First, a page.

Life after Loss – How to Recover from Deathlike Situations

One of my biggest realisations over the past 10 years or so is that life is not linear and that as human beings, once we have breath, we should expect to experience situations in our lives that make us or unfortunately break us. Now you may have experienced this floodlight of revelation years ago but for me it has come as a steady and sometimes painful pea of light.

As I sat 4 and some years ago picking up the pieces of a redundancy, I tried to grapple with the reality that after quite a rising, vibrant career up to that point, I was faced with the pain of intense corporate rejection, an incredible sense of loss, and the responsibility of getting myself out of the miry clay of depression and back out into the dog eat dog world of employment.

While contemplating my next career move I journeyed through the typical pendulum of questions; Why was I in this predicament? How did I get here? Why didn’t I see this coming? During my time of introspection it dawned on me that my situation wasn’t so unique after all but rather I was experiencing the normal cycle of life.

I’ll be the first to admit that at times I displayed diametric emotions that displayed themselves in extreme sadness and fear followed by intense excitement about exploring the unknown. I can attest to the studies and statistics that rate the loss of a job by redundancy in the same vein as losing a loved one to death. But I soon learned that forks in the road, curve balls, brick walls or whatever you want to call them are a regular pattern of life. I also learned that it’s not the chaos or crisis that determines your outcome but it’s 100% how you handle it that separates those who overcome from those who get crushed under the circumstances of life.

I eventually managed to pull myself up by the bootstraps and make a decision that I wasn’t going to allow one incident in my life (no matter how intense or painful) destroy the immense growth and success I hand gained in previous years. After a life inventory of my past, I recorded that my positive testimonies far outweighed my negative ones.

The moral of my story is that I haven’t regretted a day since. Out of that crisis I was able to fulfil my dream of owning my own business and pursuing a successful career of People Development and Coaching that’s fulfilling to me and life changing to others.

I’ve specifically written this post as an encouragement for those of you who are experiencing a similar loss of this kind. With all the empathy in my heart, I want to say to you, there’s Life after Loss! There’s light at the end of the tunnel. Once you’ve gone through the process of loss, there is a way to move beyond and forward into a life that’s richer, more valuable, enlightening and fulfilling.

When trying to overcome career loss:

1. The first step is to admit and come to terms with the fact that you have lost something you cared deeply about. Admit how much you loved your job, role, position.

2. Don’t go into denial because of your pain and pretend that you never really cared about the organisation in the first place. You did! That’s why the pain is so deep.

3. Understand that it’s okay to grieve your way. Others mean well and will try to make suggestions on how you should get over the crisis. But you must ensure that you find your own method of grieving.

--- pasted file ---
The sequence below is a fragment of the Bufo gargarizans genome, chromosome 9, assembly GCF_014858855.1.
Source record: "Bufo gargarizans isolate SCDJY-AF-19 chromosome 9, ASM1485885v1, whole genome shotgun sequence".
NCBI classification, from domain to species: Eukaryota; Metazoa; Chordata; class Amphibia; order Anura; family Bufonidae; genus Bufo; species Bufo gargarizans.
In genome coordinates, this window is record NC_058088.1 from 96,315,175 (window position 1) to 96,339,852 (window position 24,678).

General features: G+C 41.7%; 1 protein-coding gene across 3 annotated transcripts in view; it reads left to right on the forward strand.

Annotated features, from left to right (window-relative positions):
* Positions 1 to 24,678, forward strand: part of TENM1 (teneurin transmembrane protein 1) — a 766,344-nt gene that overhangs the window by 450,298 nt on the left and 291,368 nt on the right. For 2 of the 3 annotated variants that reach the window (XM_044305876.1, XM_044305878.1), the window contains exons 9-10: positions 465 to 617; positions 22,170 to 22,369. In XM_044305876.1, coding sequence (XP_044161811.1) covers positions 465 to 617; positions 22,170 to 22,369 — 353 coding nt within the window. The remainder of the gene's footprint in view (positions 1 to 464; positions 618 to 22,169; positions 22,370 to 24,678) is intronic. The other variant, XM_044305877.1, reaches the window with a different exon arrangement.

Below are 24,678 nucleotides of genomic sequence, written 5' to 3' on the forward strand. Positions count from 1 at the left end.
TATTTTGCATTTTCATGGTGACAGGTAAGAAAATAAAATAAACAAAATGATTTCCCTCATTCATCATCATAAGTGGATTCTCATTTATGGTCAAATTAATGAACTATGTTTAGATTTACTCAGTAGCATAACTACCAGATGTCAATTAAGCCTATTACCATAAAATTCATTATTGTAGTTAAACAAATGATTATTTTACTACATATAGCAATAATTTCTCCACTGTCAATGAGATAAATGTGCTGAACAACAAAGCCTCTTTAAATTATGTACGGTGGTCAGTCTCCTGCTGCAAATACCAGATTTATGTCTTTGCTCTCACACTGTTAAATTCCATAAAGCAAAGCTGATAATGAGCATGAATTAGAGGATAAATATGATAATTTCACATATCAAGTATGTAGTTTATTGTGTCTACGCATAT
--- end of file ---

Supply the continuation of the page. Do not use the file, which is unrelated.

4. Don’t be afraid to bring in a coach, councillor or someone who can help you through the process. There’s nothing in the rule book that says you have to handle it yourself.

5. Try not to blame others, a person, the organisation etc. This is a hard one but it’s important that you don’t play the blame game when going through loss. Try to stay focused on how you are going to rise, grow and develop through it. Negative emotions zap the energy you are going to need to heal and move onto the next phase of your success.

6. Don’t deny your feelings. It’s okay to be angry about the fact that you gave your all and a bag of chips and the organisation didn’t think twice about dropping you like a hot potato as soon as the economy got a little tight! The problem will come if you hold onto these emotions and allow them to fester.

7. Be careful and conscious about the amount of time you spend around those who are also going through something similar. Although this can be helpful, it can also be detrimental to your recovery process. Especially if the other person is in a slower recovery period than you are. Misery loves company and when you are at your weakest you need those who can offer support and help you glean strength.

8. Take baby steps and measure them. Celebrate and record the days you were able to get up and get going and review them. This way you’ll be able to see how much you’ve progressed and how much nearer you are to your desired result.

9. Don’t be in a haste to take the first job that comes along! Yes I know you need to eat, I did too but this was a great time for me to examine all of my skill sets, see what I really wanted to do and take the plunge and pursue entrepreneurship. Don’t believe the lie that the organised corporate entities are all you’re cracked up for. Have you ever thought about owning your own business?

10. Lastly, It’s vital to understand and settle the fact that life will throw you some turns but how you move through them will always determine your success or failure.

I hope this was helpful! If so I’d love to hear your comments, successes etc.

If you’re in a major transition of life and you’re looking for an expert who can assist and coach you into reaching your desired results. Contact me through my website.

http://www.JohnMaxwellGroup.com/CharmaineSealey

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